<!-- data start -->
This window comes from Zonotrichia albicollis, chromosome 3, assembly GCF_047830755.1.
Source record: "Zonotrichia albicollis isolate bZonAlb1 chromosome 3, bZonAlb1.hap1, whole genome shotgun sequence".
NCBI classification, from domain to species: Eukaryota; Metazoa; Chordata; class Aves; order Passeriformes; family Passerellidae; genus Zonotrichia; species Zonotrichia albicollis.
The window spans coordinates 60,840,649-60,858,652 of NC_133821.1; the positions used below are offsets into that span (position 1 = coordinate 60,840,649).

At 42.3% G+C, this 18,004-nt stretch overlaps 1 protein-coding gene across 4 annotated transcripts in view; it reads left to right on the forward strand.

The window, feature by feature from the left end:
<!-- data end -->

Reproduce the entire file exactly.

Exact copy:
This window comes from Zonotrichia albicollis, chromosome 3, assembly GCF_047830755.1.
Source record: "Zonotrichia albicollis isolate bZonAlb1 chromosome 3, bZonAlb1.hap1, whole genome shotgun sequence".
NCBI classification, from domain to species: Eukaryota; Metazoa; Chordata; class Aves; order Passeriformes; family Passerellidae; genus Zonotrichia; species Zonotrichia albicollis.
The window spans coordinates 60,840,649-60,858,652 of NC_133821.1; the positions used below are offsets into that span (position 1 = coordinate 60,840,649).

At 42.3% G+C, this 18,004-nt stretch overlaps 1 protein-coding gene across 4 annotated transcripts in view; it reads left to right on the forward strand.

The window, feature by feature from the left end: